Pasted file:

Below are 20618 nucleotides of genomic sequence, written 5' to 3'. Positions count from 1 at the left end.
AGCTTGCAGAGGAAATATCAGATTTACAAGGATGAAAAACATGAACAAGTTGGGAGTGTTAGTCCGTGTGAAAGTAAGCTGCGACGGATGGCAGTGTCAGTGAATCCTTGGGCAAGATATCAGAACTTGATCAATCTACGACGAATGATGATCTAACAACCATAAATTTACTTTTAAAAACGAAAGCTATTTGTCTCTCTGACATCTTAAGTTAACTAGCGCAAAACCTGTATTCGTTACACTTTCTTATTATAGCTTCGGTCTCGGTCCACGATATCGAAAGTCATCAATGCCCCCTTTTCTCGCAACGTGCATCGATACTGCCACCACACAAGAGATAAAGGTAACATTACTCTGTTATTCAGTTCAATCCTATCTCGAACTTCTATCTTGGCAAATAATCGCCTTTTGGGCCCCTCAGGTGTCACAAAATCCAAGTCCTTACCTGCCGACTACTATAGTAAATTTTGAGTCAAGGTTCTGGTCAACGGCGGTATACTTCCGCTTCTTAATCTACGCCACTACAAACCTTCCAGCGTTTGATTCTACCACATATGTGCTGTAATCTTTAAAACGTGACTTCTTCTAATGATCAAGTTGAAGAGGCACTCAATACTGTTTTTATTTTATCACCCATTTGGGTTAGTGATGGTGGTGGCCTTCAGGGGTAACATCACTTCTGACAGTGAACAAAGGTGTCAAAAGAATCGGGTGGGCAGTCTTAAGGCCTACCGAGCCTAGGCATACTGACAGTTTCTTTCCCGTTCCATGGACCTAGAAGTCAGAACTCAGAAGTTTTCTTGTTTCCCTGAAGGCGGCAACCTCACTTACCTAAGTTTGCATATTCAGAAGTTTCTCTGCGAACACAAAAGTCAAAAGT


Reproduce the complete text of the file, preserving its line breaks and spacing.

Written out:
Below are 20618 nucleotides of genomic sequence, written 5' to 3'. Positions count from 1 at the left end.
AGCTTGCAGAGGAAATATCAGATTTACAAGGATGAAAAACATGAACAAGTTGGGAGTGTTAGTCCGTGTGAAAGTAAGCTGCGACGGATGGCAGTGTCAGTGAATCCTTGGGCAAGATATCAGAACTTGATCAATCTACGACGAATGATGATCTAACAACCATAAATTTACTTTTAAAAACGAAAGCTATTTGTCTCTCTGACATCTTAAGTTAACTAGCGCAAAACCTGTATTCGTTACACTTTCTTATTATAGCTTCGGTCTCGGTCCACGATATCGAAAGTCATCAATGCCCCCTTTTCTCGCAACGTGCATCGATACTGCCACCACACAAGAGATAAAGGTAACATTACTCTGTTATTCAGTTCAATCCTATCTCGAACTTCTATCTTGGCAAATAATCGCCTTTTGGGCCCCTCAGGTGTCACAAAATCCAAGTCCTTACCTGCCGACTACTATAGTAAATTTTGAGTCAAGGTTCTGGTCAACGGCGGTATACTTCCGCTTCTTAATCTACGCCACTACAAACCTTCCAGCGTTTGATTCTACCACATATGTGCTGTAATCTTTAAAACGTGACTTCTTCTAATGATCAAGTTGAAGAGGCACTCAATACTGTTTTTATTTTATCACCCATTTGGGTTAGTGATGGTGGTGGCCTTCAGGGGTAACATCACTTCTGACAGTGAACAAAGGTGTCAAAAGAATCGGGTGGGCAGTCTTAAGGCCTACCGAGCCTAGGCATACTGACAGTTTCTTTCCCGTTCCATGGACCTAGAAGTCAGAACTCAGAAGTTTTCTTGTTTCCCTGAAGGCGGCAACCTCACTTACCTAAGTTTGCATATTCAGAAGTTTCTCTGCGAACACAAAAGTCAAAAGT